Off Highway Vehicle Registration now Required in Nevada - KTVN Channel 2 - Reno Tahoe News Weather, Video -

Off Highway Vehicle Registration now Required in Nevada

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People who own off road vehicles in Nevada are now required to register them with the Nevada Department of Motor Vehicles. The new registration law took effect in July of 2012, but people who bought vehicles before that were given a grace period of one year to get them registered. That grace period is now over.

Officials say there are more than 250,000 off highway vehicles in the state of Nevada. As of July 1st, 2013 those now have to be registered with the state. Bill Hermant who owns Reno Cycles and Gear on Kietzke Lane in Reno, says owners can bring their vehicles to any licensed dealer to get the paperwork started. "They VIN verify it, check the serial number, check the signature, notarize it, and give the paperwork back to you," he said. "You send a check in for $20 to DMV and you get a sticker." 

Paul Jackson, chair of the Off Highway Vehicle Commission in Nevada says the money from the registration stays in Nevada. "The money stays in the state. It's used by the OHV Commission for the benefit of OHV as a sport," he said. 

For now, driving an off road vehicle in Nevada without a registration probably won't get you a ticket. "Most of the sheriffs and other police departments are taking the attitude that they're writing warning tickets or fix-it tickets," Jackson said.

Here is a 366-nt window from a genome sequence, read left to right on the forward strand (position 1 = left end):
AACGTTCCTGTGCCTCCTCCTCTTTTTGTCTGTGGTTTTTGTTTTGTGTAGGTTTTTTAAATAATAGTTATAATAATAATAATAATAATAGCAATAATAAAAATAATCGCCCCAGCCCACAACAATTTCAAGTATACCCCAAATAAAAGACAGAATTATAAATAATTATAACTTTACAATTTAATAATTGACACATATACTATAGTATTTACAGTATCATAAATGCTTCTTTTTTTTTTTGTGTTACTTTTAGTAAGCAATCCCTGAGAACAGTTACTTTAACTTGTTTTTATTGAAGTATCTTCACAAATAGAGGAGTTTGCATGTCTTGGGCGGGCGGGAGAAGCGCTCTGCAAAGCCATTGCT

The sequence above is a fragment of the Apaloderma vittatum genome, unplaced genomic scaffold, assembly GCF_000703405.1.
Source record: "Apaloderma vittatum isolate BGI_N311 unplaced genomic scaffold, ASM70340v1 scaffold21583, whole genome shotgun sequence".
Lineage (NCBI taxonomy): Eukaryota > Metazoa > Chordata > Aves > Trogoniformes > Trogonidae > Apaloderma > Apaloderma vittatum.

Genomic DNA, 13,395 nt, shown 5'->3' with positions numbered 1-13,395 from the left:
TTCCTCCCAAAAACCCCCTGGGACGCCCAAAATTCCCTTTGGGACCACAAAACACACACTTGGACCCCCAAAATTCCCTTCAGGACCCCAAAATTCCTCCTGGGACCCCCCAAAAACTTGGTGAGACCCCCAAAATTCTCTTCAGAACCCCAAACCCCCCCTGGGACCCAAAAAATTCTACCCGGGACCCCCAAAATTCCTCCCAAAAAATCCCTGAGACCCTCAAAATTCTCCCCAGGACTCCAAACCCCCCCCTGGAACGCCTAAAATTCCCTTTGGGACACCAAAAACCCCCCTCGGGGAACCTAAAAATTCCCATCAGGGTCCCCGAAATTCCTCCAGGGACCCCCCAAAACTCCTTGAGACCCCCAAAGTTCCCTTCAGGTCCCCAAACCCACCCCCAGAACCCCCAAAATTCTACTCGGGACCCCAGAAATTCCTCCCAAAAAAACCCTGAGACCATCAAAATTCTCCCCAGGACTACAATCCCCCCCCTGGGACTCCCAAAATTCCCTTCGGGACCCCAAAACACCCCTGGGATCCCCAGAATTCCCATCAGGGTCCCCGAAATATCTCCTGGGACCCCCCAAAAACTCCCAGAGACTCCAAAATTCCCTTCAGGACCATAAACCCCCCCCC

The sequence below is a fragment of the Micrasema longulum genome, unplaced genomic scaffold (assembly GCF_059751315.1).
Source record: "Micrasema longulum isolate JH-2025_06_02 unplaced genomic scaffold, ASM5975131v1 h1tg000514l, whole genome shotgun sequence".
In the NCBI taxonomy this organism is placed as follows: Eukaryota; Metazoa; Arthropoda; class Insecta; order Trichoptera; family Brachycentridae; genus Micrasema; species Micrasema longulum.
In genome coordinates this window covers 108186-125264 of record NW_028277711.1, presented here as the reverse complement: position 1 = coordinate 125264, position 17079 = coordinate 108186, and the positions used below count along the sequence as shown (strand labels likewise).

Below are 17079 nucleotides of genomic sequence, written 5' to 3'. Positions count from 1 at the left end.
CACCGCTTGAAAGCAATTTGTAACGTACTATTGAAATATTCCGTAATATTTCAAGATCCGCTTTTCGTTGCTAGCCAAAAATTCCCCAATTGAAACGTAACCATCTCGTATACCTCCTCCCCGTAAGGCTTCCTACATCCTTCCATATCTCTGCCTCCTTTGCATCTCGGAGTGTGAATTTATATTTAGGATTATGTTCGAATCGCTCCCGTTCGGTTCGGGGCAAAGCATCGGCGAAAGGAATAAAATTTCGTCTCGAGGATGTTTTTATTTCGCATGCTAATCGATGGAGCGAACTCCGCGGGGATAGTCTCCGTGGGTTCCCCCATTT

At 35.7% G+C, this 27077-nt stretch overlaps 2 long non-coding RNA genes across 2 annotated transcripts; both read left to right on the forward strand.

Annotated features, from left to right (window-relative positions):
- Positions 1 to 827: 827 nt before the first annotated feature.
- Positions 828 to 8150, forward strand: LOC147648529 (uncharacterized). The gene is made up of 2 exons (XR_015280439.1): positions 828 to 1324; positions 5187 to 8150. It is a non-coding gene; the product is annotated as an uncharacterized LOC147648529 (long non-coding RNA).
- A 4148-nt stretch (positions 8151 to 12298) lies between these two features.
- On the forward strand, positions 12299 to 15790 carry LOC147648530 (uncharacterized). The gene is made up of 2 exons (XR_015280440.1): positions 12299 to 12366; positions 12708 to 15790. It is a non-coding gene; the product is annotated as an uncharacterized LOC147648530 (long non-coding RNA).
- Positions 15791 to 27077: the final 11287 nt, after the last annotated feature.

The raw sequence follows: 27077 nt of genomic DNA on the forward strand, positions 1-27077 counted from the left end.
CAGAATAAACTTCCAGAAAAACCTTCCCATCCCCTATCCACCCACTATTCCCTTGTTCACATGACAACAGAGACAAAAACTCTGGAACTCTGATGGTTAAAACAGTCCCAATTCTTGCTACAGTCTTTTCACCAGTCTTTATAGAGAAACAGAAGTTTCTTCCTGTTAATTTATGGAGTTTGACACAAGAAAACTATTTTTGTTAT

Dealers have been registering new ATVs for the past year, and the DMV is starting to see more applications. The applications are only accepted by mail. ATV owners are receiving their registrations anywhere between a few days to a few weeks after they apply.

According to Bill Hermant, other states also require OHV registration. "If you go to surrounding states they all require off road stickers. Nevada was the only state that didn't, he said.

But why register these vehicles at all? Jackson says one reason is so owners can recover them if they're stolen. "You could steal an OHV in California for example, peel off the registration sticker, bring it over the border to here, put it on Craigslist and sell it that afternoon," said Jackson. "There was no way to trace it."

Now OHVs will be just like a car, and there'll be a way to trace them if they're stolen he said.

The DMV did tell us they have shifted a full-time staff member onto OHV registration, to speed up the process. They do recommend keeping a copy of your registration forms to show to law enforcement until you get your sticker. 

Written by Jennifer Burton

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